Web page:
Photos from the Field: Gentetic Diversity of Trees used for Non-timber Forest Products

Gaoue, O. G., Lemes, M. R., Ticktin, T., Sinsin, B. and Eyog-Matig, O. (2014), Non-timber Forest Product Harvest does not Affect the Genetic Diversity of a Tropical Tree Despite Negative Effects on Population Fitness. Biotropica, 46: 756–762. doi: 10.1111/btp.12145

The level of genetic diversity in a population can affect ecological processes and plant responses to disturbance. In turn, disturbance can alter population genetic diversity and structure. Populations in fragmented and logged habitats often show reduced genetic diversity and increased inbreeding and differentiation. Long-term harvesting of wild plants (for foliage, bark, and roots), can affect population genetic diversity by altering individual fitness and genetic contribution. Our understanding of these changes in genetic diversity due to the harvesting of plant organs is still limited. We used nine microsatellite markers to study the effect of long-term bark and foliage harvest by Fulani people on the genetic diversity and structure of 12 populations of African mahogany (Khaya senegalensis) in Benin. We sampled 20 individuals in each population to test the effect of harvesting. For each population, we divided the samples equally between seedling and adults to test if the effects are stronger in seedlings. We found moderate genetic diversity (H= 0.53 ± 0.04) and weak but significant differentiation among local populations (FST = 0.043, < 0.001). There was no significant effect of harvest on genetic diversity or structure, although previous work found significant negative effects of harvest on the reproduction of adults, offspring density, and population fitness. Our results suggest that demographic responses to disturbance precede a detectable genetic response. Future studies should focus on using parentage analysis to test if genotypes of harvested parents are directly represented in the offspring populations.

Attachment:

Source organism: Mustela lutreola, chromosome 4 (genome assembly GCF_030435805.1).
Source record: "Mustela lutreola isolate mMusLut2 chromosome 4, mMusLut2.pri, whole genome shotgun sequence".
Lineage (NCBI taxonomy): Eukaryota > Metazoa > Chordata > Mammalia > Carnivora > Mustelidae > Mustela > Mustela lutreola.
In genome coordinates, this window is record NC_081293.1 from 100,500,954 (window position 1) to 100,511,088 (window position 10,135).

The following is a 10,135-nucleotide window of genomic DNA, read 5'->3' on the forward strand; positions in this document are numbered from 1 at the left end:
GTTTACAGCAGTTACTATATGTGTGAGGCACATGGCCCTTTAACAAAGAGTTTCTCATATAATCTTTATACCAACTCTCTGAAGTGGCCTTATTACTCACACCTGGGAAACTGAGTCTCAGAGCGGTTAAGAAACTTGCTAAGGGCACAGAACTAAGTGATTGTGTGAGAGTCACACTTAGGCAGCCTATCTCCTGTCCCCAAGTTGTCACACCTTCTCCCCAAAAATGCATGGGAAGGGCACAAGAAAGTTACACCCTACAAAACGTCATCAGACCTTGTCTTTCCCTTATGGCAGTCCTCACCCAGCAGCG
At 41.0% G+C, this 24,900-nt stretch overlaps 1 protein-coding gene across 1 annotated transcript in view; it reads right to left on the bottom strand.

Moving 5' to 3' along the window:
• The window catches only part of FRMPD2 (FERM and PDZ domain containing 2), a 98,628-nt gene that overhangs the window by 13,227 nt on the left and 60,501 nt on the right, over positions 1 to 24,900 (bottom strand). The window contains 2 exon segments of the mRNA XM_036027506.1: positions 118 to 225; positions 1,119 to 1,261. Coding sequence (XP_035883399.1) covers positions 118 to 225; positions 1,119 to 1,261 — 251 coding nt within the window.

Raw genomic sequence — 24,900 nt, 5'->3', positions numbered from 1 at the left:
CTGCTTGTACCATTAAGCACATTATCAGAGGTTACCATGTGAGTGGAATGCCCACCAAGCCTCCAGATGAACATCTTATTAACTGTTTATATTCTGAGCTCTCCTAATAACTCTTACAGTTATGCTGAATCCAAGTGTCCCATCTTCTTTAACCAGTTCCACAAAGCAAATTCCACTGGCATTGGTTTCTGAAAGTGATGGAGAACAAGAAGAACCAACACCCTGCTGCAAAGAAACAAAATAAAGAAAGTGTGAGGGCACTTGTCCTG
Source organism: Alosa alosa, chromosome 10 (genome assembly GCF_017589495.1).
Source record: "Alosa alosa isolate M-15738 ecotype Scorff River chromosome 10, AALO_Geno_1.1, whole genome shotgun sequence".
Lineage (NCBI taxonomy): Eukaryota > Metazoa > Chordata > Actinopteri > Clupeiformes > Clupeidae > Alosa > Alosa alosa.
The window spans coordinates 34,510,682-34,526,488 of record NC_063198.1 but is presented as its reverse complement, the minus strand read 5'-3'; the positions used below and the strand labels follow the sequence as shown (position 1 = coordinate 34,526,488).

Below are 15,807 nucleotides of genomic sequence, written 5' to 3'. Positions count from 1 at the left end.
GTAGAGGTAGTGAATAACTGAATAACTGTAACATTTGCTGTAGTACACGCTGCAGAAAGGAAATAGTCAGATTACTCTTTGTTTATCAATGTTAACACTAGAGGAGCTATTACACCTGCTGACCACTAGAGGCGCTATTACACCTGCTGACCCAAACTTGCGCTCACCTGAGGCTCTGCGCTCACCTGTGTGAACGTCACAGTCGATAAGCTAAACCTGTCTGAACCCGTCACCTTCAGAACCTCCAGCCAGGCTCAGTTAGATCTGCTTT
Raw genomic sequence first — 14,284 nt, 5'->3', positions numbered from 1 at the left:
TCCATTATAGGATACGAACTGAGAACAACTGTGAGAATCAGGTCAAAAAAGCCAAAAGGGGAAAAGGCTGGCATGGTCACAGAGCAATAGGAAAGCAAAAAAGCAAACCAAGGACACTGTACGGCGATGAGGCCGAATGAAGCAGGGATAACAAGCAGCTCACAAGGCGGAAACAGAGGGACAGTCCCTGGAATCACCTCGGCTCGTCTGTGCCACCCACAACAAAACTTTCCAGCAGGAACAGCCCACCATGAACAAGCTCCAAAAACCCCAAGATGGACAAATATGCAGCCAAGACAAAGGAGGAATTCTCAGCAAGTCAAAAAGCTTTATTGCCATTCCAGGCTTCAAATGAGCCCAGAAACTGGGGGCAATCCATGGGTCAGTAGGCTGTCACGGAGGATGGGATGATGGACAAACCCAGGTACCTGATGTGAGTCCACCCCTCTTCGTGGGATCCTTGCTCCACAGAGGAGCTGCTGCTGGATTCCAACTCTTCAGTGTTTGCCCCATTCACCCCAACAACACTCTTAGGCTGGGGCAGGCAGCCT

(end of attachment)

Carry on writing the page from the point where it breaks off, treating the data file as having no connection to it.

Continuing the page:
field assistants collecting Khaya senegalensis leave sample for genetic analysis in the "W" National Park in Benin.(Photo: O Gaoue)

field assistants collecting Khaya senegalensis leave sample for genetic analysis in the “W” National Park in Benin.(Photo: O Gaoue)

The first picture shows a Khaya senegalensis tree previously pruned by the Fulani to feed cattle during the dry season.(Photo: O Gaoue)

The first picture shows a Khaya senegalensis tree previously pruned by the Fulani to feed cattle during the dry season.(Photo: O Gaoue)